Remembering that, I’m still a little terrified, maybe even more so, but that’s not what worries me the most. What worries me the most is everyone else’s reactions to this news. Granted, my sources come from the AOL News message boards that run underneath each story they post. Every time I read a comment dedicated to this particular story, I cringe and a large part of me wonders what happened to cause these people to turn into seemingly invincible participants in a hate-filled discussion. Perhaps reading the comments underneath an AOL News report isn’t exactly an accurate representation of human empathy or compassion, but when I read things like, ‘I hope it falls on the white house with bush still in it’ or ‘i hope it lands on hillary’s head,’ I can’t help but wonder what has happened to this country.
While I’m no fan of the President, I would never wish for him to be anywhere near the debris when it falls. I do not understand the compulsion of one person to hurt another–especially when the two have never met. There are ideological differences, yes. There are even intense feelings of hatred, disappointment, and betrayal. But for one person to willingly and openly hope for another person to die because of they are different in some way; that, I will never understand.
I was under the impression that differences and plurality of opinion were what make this country so interesting and resourceful.
When did this self-righteous, need-to-be-right become part of mainstream dialogue?
When did we become so vicious and cruel to one another?
Posted by ucdems on January 29, 2008
Go read this article on Michelle Obama & the campaign: http://www.newsweek.com/id/96446
Despite my feelings on the presidential race (which haven’t been fully decided upon), I really love this article on Michelle Obama. I think she raises some very good points for the Obama campaign while at the same time addressing issues of national importance.
I’m glad that Michelle Obama is speaking out about race and politics. And having read this article, she impresses me with the insight that she has about the greater American political process. Maybe I should have known just how smart and eloquent she is, but, personally, I haven’t heard much from her yet. But now that I’ve heard the things that she has to say, I’m really hoping this won’t be the last.
I especially liked her comment on the first page of this article about her comments regarding her “humanizing” Barack by talking about his flaws: “The more we put people on those types of pedestals, the more we welcome disappointment.”
Posted by ucdems on January 22, 2008
Other than the cheap shot at Hillary at the end of this article that ruined the entire thing for me (but then again, I doubt I will ever align myself with Republican ideals), I think this is something that is applicable to both parties in an overarching sense. Pardon my horrid allusion to Project Runway (with which I am more than a little addicted to at the moment) but: “Remember, in POLITICS, one day you’re in, the next day you’re out.”
Although it looks like it’s going to be a very exciting time for our party, we also have to remember that the current downfalls of the Republican Party can all-too-soon become the downfalls of the Democratic Party.
This article is important to the future of not only the Republicans, but the Democrats as well. We cannot afford to ignore those things that have caused the temporary decline of a powerful political party. If we have any hope to reclaim the losses we suffered in 2000 and 2004, we need to understand the ways in which we could possibly lose and refuse to let them happen.
So, go: try to stomach the sly approval of the No Child Left Behind Act and look past the shamefully underhanded crack at Hillary, in order to find a deeper truth from which even polar opposites can learn.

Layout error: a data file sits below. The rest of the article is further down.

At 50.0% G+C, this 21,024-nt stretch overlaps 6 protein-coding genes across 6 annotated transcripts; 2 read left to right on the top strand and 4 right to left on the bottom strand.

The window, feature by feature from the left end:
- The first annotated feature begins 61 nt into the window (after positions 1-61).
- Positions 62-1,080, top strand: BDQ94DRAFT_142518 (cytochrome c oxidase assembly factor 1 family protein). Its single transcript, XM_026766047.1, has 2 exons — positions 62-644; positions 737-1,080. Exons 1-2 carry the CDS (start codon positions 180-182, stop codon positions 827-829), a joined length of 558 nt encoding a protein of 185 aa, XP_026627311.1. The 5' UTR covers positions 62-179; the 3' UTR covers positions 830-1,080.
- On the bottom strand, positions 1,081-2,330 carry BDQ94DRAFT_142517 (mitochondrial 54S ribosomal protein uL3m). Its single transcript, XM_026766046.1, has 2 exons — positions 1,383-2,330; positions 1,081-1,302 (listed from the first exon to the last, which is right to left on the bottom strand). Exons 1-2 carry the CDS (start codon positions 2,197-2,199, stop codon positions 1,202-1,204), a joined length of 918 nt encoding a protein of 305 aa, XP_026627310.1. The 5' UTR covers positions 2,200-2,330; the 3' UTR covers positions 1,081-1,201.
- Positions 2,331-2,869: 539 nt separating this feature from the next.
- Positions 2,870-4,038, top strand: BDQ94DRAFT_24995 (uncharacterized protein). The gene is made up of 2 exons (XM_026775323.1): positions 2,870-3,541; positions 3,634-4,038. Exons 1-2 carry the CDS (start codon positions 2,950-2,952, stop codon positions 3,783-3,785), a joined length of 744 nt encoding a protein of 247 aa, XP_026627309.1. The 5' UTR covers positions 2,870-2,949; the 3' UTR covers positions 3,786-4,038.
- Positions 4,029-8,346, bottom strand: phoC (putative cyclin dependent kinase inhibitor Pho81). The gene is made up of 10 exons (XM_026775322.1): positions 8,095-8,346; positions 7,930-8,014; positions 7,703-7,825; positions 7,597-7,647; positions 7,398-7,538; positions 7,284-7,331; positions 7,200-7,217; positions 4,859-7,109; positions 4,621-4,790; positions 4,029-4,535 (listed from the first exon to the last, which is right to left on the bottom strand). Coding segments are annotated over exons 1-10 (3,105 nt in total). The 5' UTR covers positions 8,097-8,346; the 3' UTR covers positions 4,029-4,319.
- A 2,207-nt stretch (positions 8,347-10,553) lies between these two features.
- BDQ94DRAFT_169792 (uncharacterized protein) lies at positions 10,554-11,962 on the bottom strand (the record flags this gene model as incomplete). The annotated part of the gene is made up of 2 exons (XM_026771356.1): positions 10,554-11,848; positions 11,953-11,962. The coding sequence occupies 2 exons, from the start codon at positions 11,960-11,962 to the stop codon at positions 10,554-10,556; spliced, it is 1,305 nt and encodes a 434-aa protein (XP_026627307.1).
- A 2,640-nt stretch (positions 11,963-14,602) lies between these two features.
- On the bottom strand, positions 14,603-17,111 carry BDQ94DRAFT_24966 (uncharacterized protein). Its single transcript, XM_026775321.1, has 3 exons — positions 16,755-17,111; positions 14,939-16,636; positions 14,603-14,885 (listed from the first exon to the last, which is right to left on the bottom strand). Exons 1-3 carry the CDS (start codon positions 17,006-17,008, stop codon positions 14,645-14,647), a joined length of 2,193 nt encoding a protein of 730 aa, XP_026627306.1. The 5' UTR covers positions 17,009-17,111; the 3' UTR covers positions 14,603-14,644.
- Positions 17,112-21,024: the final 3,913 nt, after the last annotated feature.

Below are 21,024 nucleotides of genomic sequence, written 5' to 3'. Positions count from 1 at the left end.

Posted by ucdems on January 10, 2008
If you haven’t already, go to the New York Times and read the Op-Ed written by Gloria Steinem, “Women Are Never Front-Runners.” (http://www.nytimes.com/2008/01/08/opinion/08steinem.html?_r=2&oref=slogin&oref=slogin)
Why is this important?
I promise, it’s not just because this is a pro-Hillary piece (put candidate allegiance aside and just go read it).
In two years, it will be the 90th anniversary of the 19th amendment. Less than a hundred years have gone by and, still, feminism is a dirty word. Strong women–whether democrat, republican, independent, or otherwise–should be celebrated. Women who aren’t afraid to stand up and say, “I believe in equality,” should be applauded.
This is more than one woman endorsing another–this is one woman saying that it’s not a bad thing to be a woman in politics. This is one woman who wants a repeat of what happened in New Hampshire–that being, a surge in women voters. This is one woman who remembers the struggles of the rebirth of feminism, led the revolution anyway, and is still passionate about it.
Not everyone thinks that Hillary is “it.” And both sides have valid points.
But this is more than an election. This is a turning point in the involvement of women. Maybe they are coming out for Hillary. Maybe they are coming out for Obama. Maybe they are coming out for Edwards, Richardson, McCain or Huckabee. I can’t be the judge of that. But I do know that more women are coming out to vote.
We’re getting our voices heard…and I like the sound of that.
Posted by Leigh on November 12, 2007
The consistent argument I hear from Obama supporters is that Washington cannot stand four more years of the status quo. However, it seems that this has been the argument of every presidential candidate. “Washington is corrupt, but I can change it.” Obama is just more effective than others. Policy wise I personally feel that Clinton has better positions, specifically healthcare and energy policy. But my more cynical side worries about candidates at the bottom of the ticket in swing districts. I’m afraid that four or eight years of Clinton will revitalize a demoralized and crumbling republican base. I don’t think that they can beat her, but I worry about the post Clinton Democratic Party. I am not expressing my support for Obama, but I have certainly moved onto the fence, and have many hour of soul searching before I send in my ballot.
Here is the speech Obama gave to at a fundraiser in Iowa. No wonder he has so much money.